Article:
After seeing this book on numerous award lists (yes, it won the National Book Award, which is kind of a big deal), as well as knowing that Erdrich is a well-reknowned author, I kept deliberately avoiding this book.  Sometimes the 'award-winners' are more in love with their own words, than with the plot line of the story.  However, I finally 'jumped' and it was well worth it.  Obviously, Erdrich can write; she has a lyrical style that is descriptive, yet not too much so.  She paints a picture of the desolate Dakota reservation where four Native American boys are fast friends, if not blood brothers. The narrator of the story is Joe, a lawyer who is also an Ojibwe native, looking back to the pivotal moment of his childhood - the rape of his mother on reservation land. The boys' journey together, to catch the criminal, explores their relationships with numerous different inhabitants of the reservation.  Joe's father, a judge, is in a unique position and provides the story with the political and legal background to see the repercussions of crime on reservation land. The native mythology is woven into the plot line quite seamlessly and gives a unique context to the book, as Erdrich is a Native American herself, and I know far less of the culture than I should.  This 'coming-of-age' story is a beautiful, yet heart-breaking story, of a culture that is a part of who we are as America.

The Aviator's Wife by Melanie Benjamin
Obviously, looking at this blog, I love historical fiction...and this book does not disappoint.  I always thought I knew pretty much everything important about Charles and Anne Lindbergh - he flew solo over the Atlantic, their child was kidnapped, and Anne was a writer - case closed.  Obviously, a larger story exists.  Anne Morrow was the 'forgotten' child of a wealthy U.S. ambassador and senator.  A shy and quiet, studious young woman, Anne was shockingly courageous, tenacious, and a talented aviator in her own right.  The book covers the 'biggies', such as the tragic kidnapping of their first-born son and Charles' fliration with Nazism, but the psychological and emotional strain on their marriage is also explored.  The role of the media in the destruction of their lives is remeniscent of today's Twitter-crazy paparazzi.  And while at times I wanted to wring Anne's neck, I also felt her searing pain, admired her search for her personal and professional independence, and related to the struggles of a woman who, while loving her children, dreams of her own identity in a world that doesn't want her to have it.  This was a powerful story of a pivotal time in American history - highly recommend it.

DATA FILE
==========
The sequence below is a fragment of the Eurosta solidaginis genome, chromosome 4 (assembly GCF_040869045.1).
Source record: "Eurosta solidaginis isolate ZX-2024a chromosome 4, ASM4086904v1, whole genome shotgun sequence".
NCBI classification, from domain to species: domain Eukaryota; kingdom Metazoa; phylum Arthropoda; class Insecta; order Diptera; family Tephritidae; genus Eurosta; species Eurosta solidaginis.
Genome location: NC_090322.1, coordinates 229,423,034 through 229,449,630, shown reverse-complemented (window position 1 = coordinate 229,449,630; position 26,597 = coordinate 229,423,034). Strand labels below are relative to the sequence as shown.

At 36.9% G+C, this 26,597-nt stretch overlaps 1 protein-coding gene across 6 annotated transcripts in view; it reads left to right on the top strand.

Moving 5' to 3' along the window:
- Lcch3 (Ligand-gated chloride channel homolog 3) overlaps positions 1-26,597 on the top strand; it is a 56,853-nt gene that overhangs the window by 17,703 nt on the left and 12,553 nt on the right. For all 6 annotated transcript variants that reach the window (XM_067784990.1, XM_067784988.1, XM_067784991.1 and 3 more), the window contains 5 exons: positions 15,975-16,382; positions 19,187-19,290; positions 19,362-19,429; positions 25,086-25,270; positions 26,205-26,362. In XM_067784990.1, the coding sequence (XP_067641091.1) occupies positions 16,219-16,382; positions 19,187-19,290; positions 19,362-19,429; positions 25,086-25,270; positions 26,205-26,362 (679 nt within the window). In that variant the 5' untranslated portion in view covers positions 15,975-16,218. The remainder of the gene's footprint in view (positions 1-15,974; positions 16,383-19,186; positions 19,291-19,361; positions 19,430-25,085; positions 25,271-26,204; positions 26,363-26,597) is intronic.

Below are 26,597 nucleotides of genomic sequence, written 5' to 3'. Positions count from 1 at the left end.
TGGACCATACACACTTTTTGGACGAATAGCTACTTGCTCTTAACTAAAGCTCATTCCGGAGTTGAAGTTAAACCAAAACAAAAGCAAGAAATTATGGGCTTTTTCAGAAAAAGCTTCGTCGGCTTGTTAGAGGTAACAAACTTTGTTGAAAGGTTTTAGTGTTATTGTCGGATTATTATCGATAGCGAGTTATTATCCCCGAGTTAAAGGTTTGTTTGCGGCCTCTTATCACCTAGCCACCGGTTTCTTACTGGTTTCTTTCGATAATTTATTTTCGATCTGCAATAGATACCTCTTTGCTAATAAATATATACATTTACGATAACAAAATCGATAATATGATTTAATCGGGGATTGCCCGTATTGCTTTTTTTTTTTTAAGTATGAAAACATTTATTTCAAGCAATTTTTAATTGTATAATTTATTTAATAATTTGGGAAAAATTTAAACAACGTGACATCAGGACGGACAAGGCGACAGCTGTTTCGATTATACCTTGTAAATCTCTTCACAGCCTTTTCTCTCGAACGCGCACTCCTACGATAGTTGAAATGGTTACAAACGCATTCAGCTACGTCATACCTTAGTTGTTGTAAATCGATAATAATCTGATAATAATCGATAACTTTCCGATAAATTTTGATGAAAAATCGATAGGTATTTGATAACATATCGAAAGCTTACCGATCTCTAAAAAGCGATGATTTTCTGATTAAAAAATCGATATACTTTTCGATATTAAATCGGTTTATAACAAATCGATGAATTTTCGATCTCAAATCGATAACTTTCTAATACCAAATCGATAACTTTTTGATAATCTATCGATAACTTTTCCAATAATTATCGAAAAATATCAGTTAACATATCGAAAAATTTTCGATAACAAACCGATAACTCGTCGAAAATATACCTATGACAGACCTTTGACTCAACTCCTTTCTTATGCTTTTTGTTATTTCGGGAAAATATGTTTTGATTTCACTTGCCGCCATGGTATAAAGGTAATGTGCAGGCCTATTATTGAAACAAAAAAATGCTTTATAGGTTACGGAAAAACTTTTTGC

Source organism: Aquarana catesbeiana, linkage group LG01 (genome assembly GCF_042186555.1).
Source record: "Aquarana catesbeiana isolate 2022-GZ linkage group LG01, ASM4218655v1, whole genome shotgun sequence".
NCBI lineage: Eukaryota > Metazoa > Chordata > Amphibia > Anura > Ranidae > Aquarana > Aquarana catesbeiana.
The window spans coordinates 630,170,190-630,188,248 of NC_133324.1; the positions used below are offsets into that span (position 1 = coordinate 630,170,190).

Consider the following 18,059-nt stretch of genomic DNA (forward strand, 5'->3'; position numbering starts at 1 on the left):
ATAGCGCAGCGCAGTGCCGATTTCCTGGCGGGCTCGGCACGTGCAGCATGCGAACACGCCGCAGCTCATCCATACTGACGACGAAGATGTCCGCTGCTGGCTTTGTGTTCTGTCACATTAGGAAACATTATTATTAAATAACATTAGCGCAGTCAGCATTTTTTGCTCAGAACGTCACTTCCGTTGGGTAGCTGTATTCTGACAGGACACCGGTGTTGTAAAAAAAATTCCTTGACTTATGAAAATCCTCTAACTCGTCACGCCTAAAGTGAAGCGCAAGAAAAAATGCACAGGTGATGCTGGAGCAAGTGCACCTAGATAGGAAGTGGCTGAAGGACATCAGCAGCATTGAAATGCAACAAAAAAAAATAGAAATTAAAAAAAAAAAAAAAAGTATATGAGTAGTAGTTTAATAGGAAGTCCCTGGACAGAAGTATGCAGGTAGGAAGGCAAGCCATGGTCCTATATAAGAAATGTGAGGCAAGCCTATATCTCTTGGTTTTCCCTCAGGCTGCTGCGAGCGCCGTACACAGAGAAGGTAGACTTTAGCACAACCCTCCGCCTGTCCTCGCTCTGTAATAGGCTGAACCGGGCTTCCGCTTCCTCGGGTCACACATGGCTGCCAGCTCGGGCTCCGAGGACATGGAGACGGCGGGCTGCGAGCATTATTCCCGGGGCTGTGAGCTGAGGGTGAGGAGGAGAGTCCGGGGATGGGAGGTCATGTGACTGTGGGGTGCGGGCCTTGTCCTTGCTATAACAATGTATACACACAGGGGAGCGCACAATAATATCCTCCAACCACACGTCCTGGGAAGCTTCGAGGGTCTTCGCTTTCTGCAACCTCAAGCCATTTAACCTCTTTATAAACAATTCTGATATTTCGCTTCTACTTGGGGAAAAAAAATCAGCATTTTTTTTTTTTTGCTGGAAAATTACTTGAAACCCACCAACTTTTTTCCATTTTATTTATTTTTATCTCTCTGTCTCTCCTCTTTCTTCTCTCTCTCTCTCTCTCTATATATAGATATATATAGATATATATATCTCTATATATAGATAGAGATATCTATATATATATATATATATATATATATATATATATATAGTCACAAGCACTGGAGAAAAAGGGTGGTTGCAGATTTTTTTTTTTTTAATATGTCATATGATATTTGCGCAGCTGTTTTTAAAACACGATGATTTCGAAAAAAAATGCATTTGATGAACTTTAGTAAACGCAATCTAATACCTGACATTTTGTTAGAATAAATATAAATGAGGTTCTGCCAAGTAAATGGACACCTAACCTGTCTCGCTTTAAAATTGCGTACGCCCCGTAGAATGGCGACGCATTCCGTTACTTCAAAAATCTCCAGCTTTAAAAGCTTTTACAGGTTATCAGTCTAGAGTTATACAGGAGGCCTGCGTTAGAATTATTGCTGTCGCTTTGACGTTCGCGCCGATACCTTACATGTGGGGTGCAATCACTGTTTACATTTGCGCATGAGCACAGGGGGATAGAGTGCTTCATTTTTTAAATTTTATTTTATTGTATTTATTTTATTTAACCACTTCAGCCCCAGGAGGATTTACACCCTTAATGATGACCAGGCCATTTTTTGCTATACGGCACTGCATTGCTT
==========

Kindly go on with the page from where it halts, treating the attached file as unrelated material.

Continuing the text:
A Walk Across the Sun by Corbin Addison
Each Christmas and birthday, my girls get a book - that's what we English teachers do, right?  This year, my oldest received this one.  As a current law school student who also has a minor in human rights, I figured this was the perfect book for her.  So of course, mom stole it and read it first.  All I can say is...wow.  This book is a powerful story; I cannot recommend it highly enough.  No, it's not brain candy and no, it's not a good 'beach' read.  It involves the legal field and human traficking, not light-hearted subjects.  Told from two perspectives, the story draws the reader in for numerous reasons.  One, it is remarkable well-written.  Two, the research is rich, deep, and obviously authentic.  And three, the plot line is well developed and the characters are dynamic, both frustrating and admiring.  The American story line involves a corporate lawyer who is being 'put in the corner' by Big Law, and needs to find something 'worthwhile' to spend a year on.  After the death of a child and the dissolution of his marriage, this man is an empty shell who has forgotten what the true power of the law. The East Indian story follows two young girls, who are orphaned due to the Dec. 26th tsunami.  Kidnapped and traded, time and again, taking us to Mumbai, Paris, and New York city, their story is gut-wrenching, discouraging, yet ultimately inspiring.  The growth and change in all the characters is what makes this story so rich and fulfilling. I will never look at life in quite the same way, and yes, I will worry even more as my girls travel alone, not only abroad but in our very own country.